Top positive review
Wow - not just benchmark good, but really GOOD!
February 18, 2019
All I can say is wow! I returned an ADATA XPG SX8200 PRO 500GB for this one and am so glad I did. All PCIE NVME drives are not created equal and benchmark's don't mean anything because they are synthetic and the drives are built to show the "best" performance on the benchmarks, which can be a far cry from how they actually perform. First the XPG SX8200 Pro website only gives you the best specs from the 1TB drive and it's nearly impossible to find the slower performance information of the 512GB and 256GB drive on their website (should be a big hint to performance since they don't easily publish it, or list the smaller drive specs on the main page). Second, the bench marks were pretty close on cyrstal diskmark, but when I was actually testing 9GB file copies to and from the XPG, it was often below 600MB/s (even as low as 150MB/s steadily). It did perform better at times, but it was so spotty and nowhere near the benchmarks on a regular basis, I either got a dud or it's just not as good as the specs are in real world performance. Yeah, it was about $30 cheaper than the the new Samsung EVO PLUS 970, but in the end, the price difference was waaaaay overshadowed by the real world performance.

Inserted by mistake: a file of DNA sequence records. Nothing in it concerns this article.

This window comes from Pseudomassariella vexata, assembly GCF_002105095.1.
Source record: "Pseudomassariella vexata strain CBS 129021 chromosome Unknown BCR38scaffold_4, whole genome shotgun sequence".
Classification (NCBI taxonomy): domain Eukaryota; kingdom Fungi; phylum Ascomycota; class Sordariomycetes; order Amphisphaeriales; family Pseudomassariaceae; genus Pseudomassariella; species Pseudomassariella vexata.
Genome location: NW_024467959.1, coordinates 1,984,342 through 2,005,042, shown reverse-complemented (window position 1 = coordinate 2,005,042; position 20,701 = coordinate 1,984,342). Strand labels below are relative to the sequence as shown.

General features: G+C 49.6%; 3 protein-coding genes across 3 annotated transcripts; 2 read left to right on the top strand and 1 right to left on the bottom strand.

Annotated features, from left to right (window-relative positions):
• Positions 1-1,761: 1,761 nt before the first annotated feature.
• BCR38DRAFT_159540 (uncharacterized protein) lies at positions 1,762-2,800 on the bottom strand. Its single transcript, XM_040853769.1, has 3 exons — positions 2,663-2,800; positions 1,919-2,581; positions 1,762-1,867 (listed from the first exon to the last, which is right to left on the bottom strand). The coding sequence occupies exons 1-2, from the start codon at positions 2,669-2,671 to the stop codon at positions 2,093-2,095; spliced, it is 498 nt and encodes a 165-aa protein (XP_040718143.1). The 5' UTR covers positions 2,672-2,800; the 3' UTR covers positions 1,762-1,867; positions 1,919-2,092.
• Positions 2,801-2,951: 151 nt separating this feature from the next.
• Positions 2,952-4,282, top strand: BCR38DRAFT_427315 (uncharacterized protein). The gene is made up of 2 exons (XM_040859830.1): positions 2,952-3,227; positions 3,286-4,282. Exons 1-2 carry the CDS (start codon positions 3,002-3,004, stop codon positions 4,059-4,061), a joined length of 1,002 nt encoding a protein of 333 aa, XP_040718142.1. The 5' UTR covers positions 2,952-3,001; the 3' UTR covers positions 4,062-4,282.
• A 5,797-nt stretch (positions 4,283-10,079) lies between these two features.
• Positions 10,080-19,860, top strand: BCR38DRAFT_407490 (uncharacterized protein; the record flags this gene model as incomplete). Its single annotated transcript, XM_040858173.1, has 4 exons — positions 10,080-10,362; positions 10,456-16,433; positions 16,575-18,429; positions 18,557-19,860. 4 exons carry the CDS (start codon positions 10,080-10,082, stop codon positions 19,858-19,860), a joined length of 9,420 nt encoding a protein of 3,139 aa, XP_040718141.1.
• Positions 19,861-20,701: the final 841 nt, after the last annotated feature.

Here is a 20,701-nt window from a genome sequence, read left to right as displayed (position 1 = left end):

So, when I got the 500GB Samsung EVO PLUS 970, I popped it in the same slot that the ADATA was just in and not only did it surpass the specs of the CrystalDisk Mark bench, but the real world file copies (using the same file as before), were steadily around 2000MB/s. Not as fast as the benchmark, but leaps and bounds better than the ADATA and the other PCIE NVME drives I've had the ability to test with. Also, those speeds stayed constant for the entire file copy, where most other drives fluctuate up and down. I know that even larger file copies will eventually slow down when the cache runs out, but that's the same for all PCIe NVME drives that are using TLC (or anything other than MLC flash). And, Samsung is upfront with not just the benchmark read/write performance of the drives when using TurboBoost with the cache, but also the performance speeds you can expect when the cache runs out. No other manufacturer is showing that and that shows Samsung's confidence int their drives.
This drive blew me away, so much, I just ordered another one. I honestly don't think other "similar" drives are even in the ballpark on performance (The WD N750 might be the closest, but it's still not on the level of this drive in REAL-WORLD performance for file copies). If you're considering saving a few bucks on a cheaper PCIe NVME drive, I'd highly suggest you do your own large file copies and see if your "cheaper" drive really handles how it says it will based off of the superficial benchmark tests. Otherwise, save yourself the disappointment and just get the Samsung EVO PLUS to begin with and you'll be happy that you did.